9. Matt, I took the Sunrise Izumo night train in Japan twice during the Rugby World Cup in 2019, one way by the carpet Nobinobi seats, and one way in a sleeper compartment.

    You may think it looks fantastic, but apart from having a different experience, I wouldn’t recommend it unless you are really on a budget. It is not tatami flooring, but actually carpeted, and it’s hard, and there is no futon mattress to lie. There’s also no pillow. Just a sheet. So it’s actually nowhere near as comfortable as being in a sleeper cabin. There is also no curtain between the little (and they are very narrow) areas, which meant some idiot stepped on me in the middle of the night rather than put themselves directly out into the corridor next to Nobinobi seating.

    What I can say is that compared to the sleeper compartments they are very cheap (If you have a Japan Rail Pass they are actually free because there is no sleeper or express supplement for them, only the base fare which the rail pass covers), and of course they are a different experience!

    The sleeper compartments aren’t cheap (one reason I never took sleeper trains in Japan when living there which I now hugely regret as there’s only a couple left compared to at least 10 up to end of noughties and 2015). There’s a guy Takeshi who has the “bible” website of Japanese rail in English and has great advice about The Sunrise Izumo and Sunrise Seto night trains in Japan and the Japan rail Pass. He is THE Japan rail travel guru! https://jprail.com/

    For anyone wanting to see more of the Sunrise Izumo/Seto night trains, as well as other rail and ferry travel in Japan, I highly recommend the Kuga’s Travel youtube channel. https://www.youtube.com/watch?v=KG53Pr3pFg4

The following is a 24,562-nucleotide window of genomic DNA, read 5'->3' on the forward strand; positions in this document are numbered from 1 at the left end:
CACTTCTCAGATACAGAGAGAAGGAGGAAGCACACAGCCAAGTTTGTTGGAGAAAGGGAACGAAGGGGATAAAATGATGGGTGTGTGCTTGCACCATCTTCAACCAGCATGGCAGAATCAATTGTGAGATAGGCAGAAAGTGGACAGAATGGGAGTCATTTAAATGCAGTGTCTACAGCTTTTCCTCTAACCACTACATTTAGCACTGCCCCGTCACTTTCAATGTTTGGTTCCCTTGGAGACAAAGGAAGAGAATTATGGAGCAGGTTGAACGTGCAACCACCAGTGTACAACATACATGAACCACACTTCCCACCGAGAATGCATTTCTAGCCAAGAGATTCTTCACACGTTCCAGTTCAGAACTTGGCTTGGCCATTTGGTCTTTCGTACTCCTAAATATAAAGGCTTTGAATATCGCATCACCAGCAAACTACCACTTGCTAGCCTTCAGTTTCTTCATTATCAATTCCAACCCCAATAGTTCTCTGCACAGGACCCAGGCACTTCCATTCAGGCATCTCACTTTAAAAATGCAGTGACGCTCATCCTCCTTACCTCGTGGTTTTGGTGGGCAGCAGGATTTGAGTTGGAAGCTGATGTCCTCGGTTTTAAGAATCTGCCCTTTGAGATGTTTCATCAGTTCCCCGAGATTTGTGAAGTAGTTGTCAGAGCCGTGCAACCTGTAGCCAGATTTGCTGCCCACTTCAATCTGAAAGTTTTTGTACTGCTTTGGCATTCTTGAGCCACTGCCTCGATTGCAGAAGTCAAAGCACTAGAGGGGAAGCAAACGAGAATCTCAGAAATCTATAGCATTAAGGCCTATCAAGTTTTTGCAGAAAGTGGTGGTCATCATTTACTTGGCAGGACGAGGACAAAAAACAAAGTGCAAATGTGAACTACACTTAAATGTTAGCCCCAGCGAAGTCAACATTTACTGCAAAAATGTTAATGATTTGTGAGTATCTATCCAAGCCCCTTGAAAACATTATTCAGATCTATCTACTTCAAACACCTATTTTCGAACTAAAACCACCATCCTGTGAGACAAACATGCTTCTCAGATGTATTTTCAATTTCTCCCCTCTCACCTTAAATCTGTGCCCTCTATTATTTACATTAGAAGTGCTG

1. By the way, I just wanted to say regarding night trains and Japan, that I think JR got it wrong when they cancelled night trains, particularly after Shinkansen services started to Kanazawa (Hokuriku Shinkansen), and Shin Hakodate (Hokkaido Shinkansen).

      Japan took the same view as France and other European countries that once a high speed line was in place, night trains were no longer required.
      But leaving on even the earliest departing shinkansen won’t get you to Kanazawa etc nearly early enough for a morning business meeting etc which is where the efficient travel of night trains come into their own. Instead JR have basically given up those customers to the airlines cos that’s the only way those customers can get to the destination in time.

      It’s been interesting to see France do an about turn on night trains and reintroduce them from last year despite the covid pandemic. This week there was an article about just how popular those reinstated services have been – load factors of 87%!